Blockchains, Smart Contracts, Decentralised Autonomous Organisations and the Law
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Blockchains, Smart Contracts, Decentralised Autonomous Organisations and the Law

Edited by Daniel Kraus, Thierry Obrist and Olivier Hari

The growth of Blockchain technology presents a number of legal questions for lawyers, regulators and industry participants alike. Primarily, regulators must allow Blockchain technology to develop whilst also ensuring it is not being abused. This book addresses the challenges posed by various applications of Blockchain technology, such as cryptocurrencies, smart contracts and initial coin offerings, across different fields of law. Contributors explore whether the problems posed by Blockchain and its applications can be addressed within the present legal system or whether significant rethinking is required.
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Chapter 3: Aspects of private international law related to blockchain transactions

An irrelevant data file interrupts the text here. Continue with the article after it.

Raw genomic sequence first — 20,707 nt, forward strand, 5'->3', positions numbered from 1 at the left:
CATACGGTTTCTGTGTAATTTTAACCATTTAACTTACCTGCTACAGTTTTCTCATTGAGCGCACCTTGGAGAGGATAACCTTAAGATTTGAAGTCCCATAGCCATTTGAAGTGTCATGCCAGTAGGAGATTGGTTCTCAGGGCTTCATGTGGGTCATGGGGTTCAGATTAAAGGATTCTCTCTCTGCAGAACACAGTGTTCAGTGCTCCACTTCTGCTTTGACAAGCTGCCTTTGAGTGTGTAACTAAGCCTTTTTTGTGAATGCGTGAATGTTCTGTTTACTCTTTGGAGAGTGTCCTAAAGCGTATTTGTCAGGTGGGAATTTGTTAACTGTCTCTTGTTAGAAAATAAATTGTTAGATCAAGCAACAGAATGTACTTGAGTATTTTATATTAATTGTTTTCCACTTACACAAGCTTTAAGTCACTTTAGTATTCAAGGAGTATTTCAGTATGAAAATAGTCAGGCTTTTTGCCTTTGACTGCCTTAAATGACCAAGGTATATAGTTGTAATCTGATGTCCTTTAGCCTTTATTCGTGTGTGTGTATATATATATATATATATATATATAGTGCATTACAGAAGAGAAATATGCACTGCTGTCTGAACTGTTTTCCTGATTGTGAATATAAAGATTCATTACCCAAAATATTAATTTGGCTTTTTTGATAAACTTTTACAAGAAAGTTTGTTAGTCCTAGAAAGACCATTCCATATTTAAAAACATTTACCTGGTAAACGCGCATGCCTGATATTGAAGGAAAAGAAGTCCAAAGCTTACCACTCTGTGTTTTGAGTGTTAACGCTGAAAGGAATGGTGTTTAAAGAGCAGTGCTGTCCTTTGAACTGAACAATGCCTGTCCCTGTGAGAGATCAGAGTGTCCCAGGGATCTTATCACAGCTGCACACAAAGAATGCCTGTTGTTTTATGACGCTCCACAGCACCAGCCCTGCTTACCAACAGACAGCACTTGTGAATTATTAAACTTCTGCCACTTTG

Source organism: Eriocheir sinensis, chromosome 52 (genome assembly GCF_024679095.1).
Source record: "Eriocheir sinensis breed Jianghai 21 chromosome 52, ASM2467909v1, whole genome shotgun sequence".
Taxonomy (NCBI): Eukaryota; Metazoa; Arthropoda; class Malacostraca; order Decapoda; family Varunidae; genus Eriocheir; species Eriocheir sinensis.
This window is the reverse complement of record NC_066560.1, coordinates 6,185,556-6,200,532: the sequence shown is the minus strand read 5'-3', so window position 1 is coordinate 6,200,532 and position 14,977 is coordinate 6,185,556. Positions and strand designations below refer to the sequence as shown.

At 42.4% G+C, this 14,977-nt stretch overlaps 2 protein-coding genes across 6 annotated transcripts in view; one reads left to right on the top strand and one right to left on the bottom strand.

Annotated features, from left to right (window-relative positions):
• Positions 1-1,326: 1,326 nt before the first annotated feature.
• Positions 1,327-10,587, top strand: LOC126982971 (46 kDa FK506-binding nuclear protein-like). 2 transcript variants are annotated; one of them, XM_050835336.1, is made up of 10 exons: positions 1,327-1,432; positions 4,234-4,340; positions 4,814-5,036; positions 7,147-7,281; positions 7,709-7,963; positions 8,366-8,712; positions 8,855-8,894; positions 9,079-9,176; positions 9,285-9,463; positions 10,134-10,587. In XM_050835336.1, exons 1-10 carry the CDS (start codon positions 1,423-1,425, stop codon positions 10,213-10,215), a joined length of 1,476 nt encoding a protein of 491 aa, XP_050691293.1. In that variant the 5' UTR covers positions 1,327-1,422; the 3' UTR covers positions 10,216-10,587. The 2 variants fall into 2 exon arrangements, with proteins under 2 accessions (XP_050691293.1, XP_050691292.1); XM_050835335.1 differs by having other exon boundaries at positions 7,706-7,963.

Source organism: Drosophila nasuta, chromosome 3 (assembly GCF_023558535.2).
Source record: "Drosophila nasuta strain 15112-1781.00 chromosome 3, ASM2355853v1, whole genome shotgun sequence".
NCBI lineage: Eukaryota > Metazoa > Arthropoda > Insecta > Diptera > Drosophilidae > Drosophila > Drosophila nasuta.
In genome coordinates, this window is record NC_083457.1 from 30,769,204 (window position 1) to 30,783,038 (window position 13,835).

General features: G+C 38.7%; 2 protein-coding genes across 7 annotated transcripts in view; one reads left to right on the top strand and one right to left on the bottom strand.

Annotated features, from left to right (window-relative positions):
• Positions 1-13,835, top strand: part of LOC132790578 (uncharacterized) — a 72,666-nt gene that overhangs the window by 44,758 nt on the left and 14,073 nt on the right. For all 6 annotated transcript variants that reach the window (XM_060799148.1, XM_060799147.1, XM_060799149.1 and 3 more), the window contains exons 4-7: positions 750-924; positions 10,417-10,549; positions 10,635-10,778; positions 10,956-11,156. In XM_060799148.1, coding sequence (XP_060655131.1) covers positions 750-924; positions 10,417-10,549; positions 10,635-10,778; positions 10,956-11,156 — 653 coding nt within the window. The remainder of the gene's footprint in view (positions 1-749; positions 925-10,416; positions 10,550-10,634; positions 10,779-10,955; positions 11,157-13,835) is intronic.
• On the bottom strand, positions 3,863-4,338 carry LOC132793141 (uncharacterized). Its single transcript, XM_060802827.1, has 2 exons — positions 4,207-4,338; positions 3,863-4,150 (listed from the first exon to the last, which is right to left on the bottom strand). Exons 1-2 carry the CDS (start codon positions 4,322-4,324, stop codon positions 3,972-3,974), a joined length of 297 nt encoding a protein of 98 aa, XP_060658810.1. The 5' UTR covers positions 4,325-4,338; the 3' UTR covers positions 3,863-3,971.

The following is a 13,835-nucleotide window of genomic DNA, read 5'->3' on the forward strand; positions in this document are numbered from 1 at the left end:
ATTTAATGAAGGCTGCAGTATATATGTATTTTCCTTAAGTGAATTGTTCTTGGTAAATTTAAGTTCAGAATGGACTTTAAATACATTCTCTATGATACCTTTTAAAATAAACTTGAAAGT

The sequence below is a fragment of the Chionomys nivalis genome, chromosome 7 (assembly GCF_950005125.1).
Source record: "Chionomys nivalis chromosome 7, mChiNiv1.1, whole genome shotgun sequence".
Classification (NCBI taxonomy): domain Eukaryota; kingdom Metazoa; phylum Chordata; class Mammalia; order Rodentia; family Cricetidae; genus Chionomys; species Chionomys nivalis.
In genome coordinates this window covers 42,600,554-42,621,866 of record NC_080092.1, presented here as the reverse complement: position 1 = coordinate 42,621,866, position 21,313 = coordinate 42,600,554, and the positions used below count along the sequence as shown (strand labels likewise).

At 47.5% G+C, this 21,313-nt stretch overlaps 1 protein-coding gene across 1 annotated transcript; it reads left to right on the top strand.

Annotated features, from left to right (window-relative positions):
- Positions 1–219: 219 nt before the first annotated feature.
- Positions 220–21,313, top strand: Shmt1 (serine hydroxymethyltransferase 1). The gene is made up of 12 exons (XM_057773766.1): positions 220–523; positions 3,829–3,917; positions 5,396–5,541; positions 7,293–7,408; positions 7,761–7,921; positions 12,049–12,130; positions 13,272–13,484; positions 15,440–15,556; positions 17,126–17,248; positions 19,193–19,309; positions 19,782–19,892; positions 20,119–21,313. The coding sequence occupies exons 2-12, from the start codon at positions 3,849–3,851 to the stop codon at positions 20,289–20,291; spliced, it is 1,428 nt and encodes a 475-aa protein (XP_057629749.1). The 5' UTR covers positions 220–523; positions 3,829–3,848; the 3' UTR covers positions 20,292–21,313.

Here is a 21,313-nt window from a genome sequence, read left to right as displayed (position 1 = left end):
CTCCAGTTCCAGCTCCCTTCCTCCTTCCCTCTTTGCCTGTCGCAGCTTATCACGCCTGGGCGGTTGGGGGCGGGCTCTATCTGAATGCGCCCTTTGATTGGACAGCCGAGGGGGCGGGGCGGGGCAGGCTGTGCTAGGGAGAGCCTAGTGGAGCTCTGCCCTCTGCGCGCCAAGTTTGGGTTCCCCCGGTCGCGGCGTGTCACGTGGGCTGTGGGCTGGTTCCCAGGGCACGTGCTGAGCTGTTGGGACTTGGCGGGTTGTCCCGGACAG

Florence Guillaume

Abstract

Blockchain transactions are international by nature: each transaction can lead to a potential conflict between the laws of different States. The lack of uniform private law rules adopted at the international level makes it necessary to apply private international law rules to blockchain transactions in order to identify the situations in which a State offers the protection of its courts (jurisdiction), which law is applicable to the transactions (choice of law), and which conditions must be met for the judgment to have legal effect abroad (recognition and enforcement of foreign judgments). These three issues will be examined to determine whether existing conflict-of-law rules offer satisfying solutions for blockchain transactions. Proposals of necessary adaptations to improve legal security in the digital economy will then be made.

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